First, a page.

Presenter #2: Dr. Sade Lasaki, Professor, School of Medicine, Creighton University, Omaha, NE
Title: Racial and Ethnic Approach to Community Health: The Omaha Nebraska Model

Description: This presentation will discuss and highlight the successes, challenges, and lessons learned from the REACH project in Omaha Nebraska which emphasizes the use of faith-based health ambassadors and to address health disparities. In 2014, the presenter used existing community-academic partnership to establish collaborating partners to promote physical activity for Omaha African Americans. Partners in turn recruited lay “ambassadors” that were trained to encourage “movement” in faith-based organizations, low-income housing, community healthcare centers, and youth-serving organizations. Through it robust community partnerships, Creighton University Racial and Ethnic Approach to Community Health (CU-REACH) guided creation of policies, systems, and environmental (PSE) changes coordinated with lay-health ambassadors’ work in resource-poor communities to promote physical activity.


WORKSHOP C3: Collaborative Approaches to Addressing Alzheimer’s Disease

Location: Drayton

Presenter: Marshawn Brown, National Program Director, Alzheimer’s Association

Title:  Healthy Living for Your Brain and Body:  Tips from the Latest Research

Description: For centuries, we’ve known that the health of the brain and the body are connected. But now, science is able to provide insights into how to make lifestyle choices that may help you keep your brain and body healthy as you age. Join us to learn about research in the areas of diet and nutrition, exercise, cognitive activity and social engagement; and leave prepared to incorporate these recommendations into a plan for healthy aging.

  • Learning Objectives: By the end of this session, attendees will be able to
  • Identify the reasons for taking care of themselves as they age
  • List strategies to help them age well in the following areas:
    • Cognitive activity
    • Physical health and exercise
    • Diet and nutrition
    • Social engagement

Presenter #2:  Dr. Allison Holt, University of Kentucky, Sanders-Brown Center on Aging, Markeda Yarborough, University of Kentucky, Sanders-Brown Center on Aging, Lexington, KY

Title:  Faith-based Strategies for Addressing Memory Loss and Alzheimer’s

Description:  Potential memory loss in any environment can be a touchy subject. Among church members, it may be an even greater challenge to address. If there is to be meaningful progress toward early diagnosis and treatment of memory disorders in the African-American community, equipping health ministers with the knowledge and background information to begin a discussion in their churches regarding memory loss and issues of aging is an important first step. From participating in this workshop, attendees will gain an understanding of:

  • What memory loss is, how it develops, and how you can prevent it.
  • Treatable causes of memory problems.
  • What is dementia and what is Alzheimer’s disease and how are they treated?
  • How to encourage collaboration between older adults and their primary care providers to address causes of memory loss.
  • What is memory screening and how is it done?
  • Activities will also include an interactive experience: “Walking In the Shoes of an Alzheimer’s Patient”; screening your own memory abilities, brain games, and healthy diet recommendations to support brain functioning


WORKSHOP C4: And We Shall Make a Joyful Noise:  Our Church Too!

Location: Jasmine

Presenter:  Dr. Marsha A. Martin, DSW

Description: This session will review and discuss a faith based positive youth development curriculum in-formation for youth worshippers and their leaders.  The six week program is designed to engage young parishioners and youth leaders in a learning empowerment dialogue of sharing and caring.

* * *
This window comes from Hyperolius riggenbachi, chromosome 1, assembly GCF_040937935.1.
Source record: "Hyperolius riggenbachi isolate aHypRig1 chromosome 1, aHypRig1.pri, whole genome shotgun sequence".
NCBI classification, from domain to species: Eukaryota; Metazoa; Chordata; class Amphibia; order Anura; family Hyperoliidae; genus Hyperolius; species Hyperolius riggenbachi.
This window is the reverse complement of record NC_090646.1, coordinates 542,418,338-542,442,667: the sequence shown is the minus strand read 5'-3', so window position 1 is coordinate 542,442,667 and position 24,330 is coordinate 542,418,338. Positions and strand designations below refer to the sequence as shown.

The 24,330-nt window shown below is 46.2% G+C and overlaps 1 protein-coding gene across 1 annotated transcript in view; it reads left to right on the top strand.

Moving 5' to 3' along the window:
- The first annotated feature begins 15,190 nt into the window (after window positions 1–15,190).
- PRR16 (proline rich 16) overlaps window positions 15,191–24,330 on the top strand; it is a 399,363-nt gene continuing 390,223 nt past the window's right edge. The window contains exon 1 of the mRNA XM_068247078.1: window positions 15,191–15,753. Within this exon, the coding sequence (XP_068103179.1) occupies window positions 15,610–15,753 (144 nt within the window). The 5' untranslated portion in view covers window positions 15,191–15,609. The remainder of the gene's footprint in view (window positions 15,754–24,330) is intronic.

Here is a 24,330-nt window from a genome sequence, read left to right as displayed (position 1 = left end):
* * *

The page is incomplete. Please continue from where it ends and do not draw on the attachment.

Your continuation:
WORKSHOP C5: Faith-based Best Practices: Breast Cancer and the Faith Community

Location: Hibiscus

Presenter #1: Rev. Petrina Patterson, Cancer Outreach Coordinator, University Hospital Seidman Cancer Center, Cleveland, OH

Title: Project T.E.M.P.L.E A Breast Health Outreach Program for Women of Color 

Description: This workshop provides participants an opportunity to have an interactive discussion on breast cancer, the importance of early detection, and how the faith community can help play a role to raise awareness about the disparities in death rates among African American women, help advocate for increased community-based screenings, and to provide emotional and spiritual support.


Presenter #2: Rev. Karynthia Glasper-Phillips MSM, Minister Trinity Wholeness Ministries, Nashville, TN

Title: Echoes of Hope: The voice of the Black Church’s’ influence to decrease mortality among women of color diagnosed with breast cancer

Description: The Black church is typically prepared for hospital visits, funeral arrangements, financial assistance and legal issues; however, there appears to be less certainty about how to provide ongoing support to its members who have received a diagnosis that requires various levels of sustained management and care. In particular, they have fewer protocols for giving practical, compassionate, educated support to women who have received a breast cancer diagnosis and their families. This presentation will offer guidance to the questions: How do we make sense of belief in God’s providence in light of suffering. The second question is more specific: How can the Black church provide support to suffering women of color across the trajectory of a breast cancer diagnosis at an increasing rate of 1 in 8 women being diagnosed in your pews? The last question: How does “positive reappraisal” and “social support” decrease morality and impacts breast cancer patients’ by increasing their quality of life?


WORKSHOP C6: Faith-based Best Practices: Effective Coalition Building

Location: Daufuskie

Presenter: Dr. Cynthia Burwell, Norfolk State University, Norfolk VA

Description: Utilizing the thought that “there are strength in numbers”, this workshop will give a look at the significance of churches and organizations coming together for a unified purpose. Through best practices, attendees will have an increased awareness of the fundamentals of establishing effective coalitions, role of advocacy in health promotion, identifying local and national community resources and developing long-term coalition sustainability plans.